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Business News/ Opinion / Columns/  2020: The gap year for the world economy, India

2020: The gap year for the world economy, India

The pandemic has reversed hard won gains against poverty, and deepened inequalities

Photo: AFPPremium
Photo: AFP

In its updated prognosis of the world economy, the International Monetary Fund (IMF) has largely stuck to the grim forecast issued in June, despite unexpected recovery in some economies. The World Economic Outlook (WEO), the IMF’s global economic surveillance report, projects contraction at 4.4% in 2020. It has also warned that the economic rebound due next year will wane in 2022—for the first time since the pandemic began, the IMF is releasing medium-term projections on the world economy.

Effectively, it has declared 2020 as a gap year for the world economy—something that we all feared ever since the covid-19 virus first made its appearance in Wuhan, China, and then rapidly engulfed the entire world. It forced governments to initiate lockdowns to try and slowdown the pandemic.

The outcome was devastating. What started as a full-blown health crisis, rapidly morphed into an unprecedented economic catastrophe; the closest would be the great depression the world witnessed nearly a century ago. The biggest downside is that unlike in previous economic shocks, the services sector (dominated by the contact economy such as hospitality and aviation) has suffered more, in some instances, than manufacturing. The supply chain disruptions—complicated by the initiation of uncoupling of the Western economies from China—has only further exacerbated the crisis.

This is a challenge that has made it almost impossible for governments to navigate the trade-off between lives and livelihood. If you try to save lives by declaring lockdowns, you almost certainly jeopardize livelihoods; which in an economy like India, dominated by informal means of livelihood, inevitably threatens lives.

More disconcerting in the IMF prognosis is the structural fallouts. The Fund confirms what analysts have been warning since March; this recession will deeply scar the economies of most nations. “Most economies will experience lasting damage to supply potential, reflecting scars from the deep recession this year," the WEO said. “The persistent output losses imply a major setback to living standards relative to what was expected before the pandemic. Not only will the incidence of extreme poverty rise for the first time in over two decades, but inequality is set to increase."

The policy solutions, especially for developing economies like India, are obvious. Funds will have to be eked out to finance the social safety nets for those at the bottom of the pyramid. And, this, at a time when contracting growth is causing a massive shortfall in tax collections. Unfortunately, there is no established playbook for policy planners to fall back upon. The actions have to be out of the box and drawn up on the fly. Something that you can get right, but equally likely that you may get it horribly wrong.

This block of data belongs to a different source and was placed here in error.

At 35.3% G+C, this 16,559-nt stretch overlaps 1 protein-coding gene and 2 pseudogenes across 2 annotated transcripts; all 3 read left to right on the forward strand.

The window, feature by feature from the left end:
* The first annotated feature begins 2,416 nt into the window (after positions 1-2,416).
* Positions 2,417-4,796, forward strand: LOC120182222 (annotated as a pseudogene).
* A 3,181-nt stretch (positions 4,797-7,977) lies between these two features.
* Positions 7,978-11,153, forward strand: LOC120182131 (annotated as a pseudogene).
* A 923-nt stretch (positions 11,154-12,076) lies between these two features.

In the Indian context, the IMF has projected a contraction of 10.3%—pretty close to what the Reserve Bank of India (RBI) projected a fortnight ago. In its advisory, it is abandoning its traditionally conservative attitude towards fiscal largesse and is encouraging the Union government to dial up spending; at the same time it is nudging RBI to resume its aggressive role in cutting rates.

Interestingly, finance minister Nirmala Sitharaman had recently signalled her intent to announce a third stimulus package—significant given that the union budget is due in three months.

Clearly then, the first year of the second decade of this millennium has been anything but propitious. It has reversed hard-won gains against poverty; deepened already widening inequalities, both among and within countries. It is not that the haves have benefitted from the crisis, it is just that the have-nots have lost so much more.

Worse, the shutdown of schools has hurt under-privileged children the most; denial of mid-day meals at schools is only adding to their burden by threatening nutrition.

Clearly, while we may be looking forward to the end of 2020, the tragedy is that next year will not necessarily bring cheer. Potentially there is every reason to believe the social equilibrium in societies will be vulnerable as the ranks of the economically disenfranchised grow. A sobering thought indeed.

Anil Padmanabhan is managing editor of Mint.

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Published: 26 Oct 2020, 07:50 AM IST
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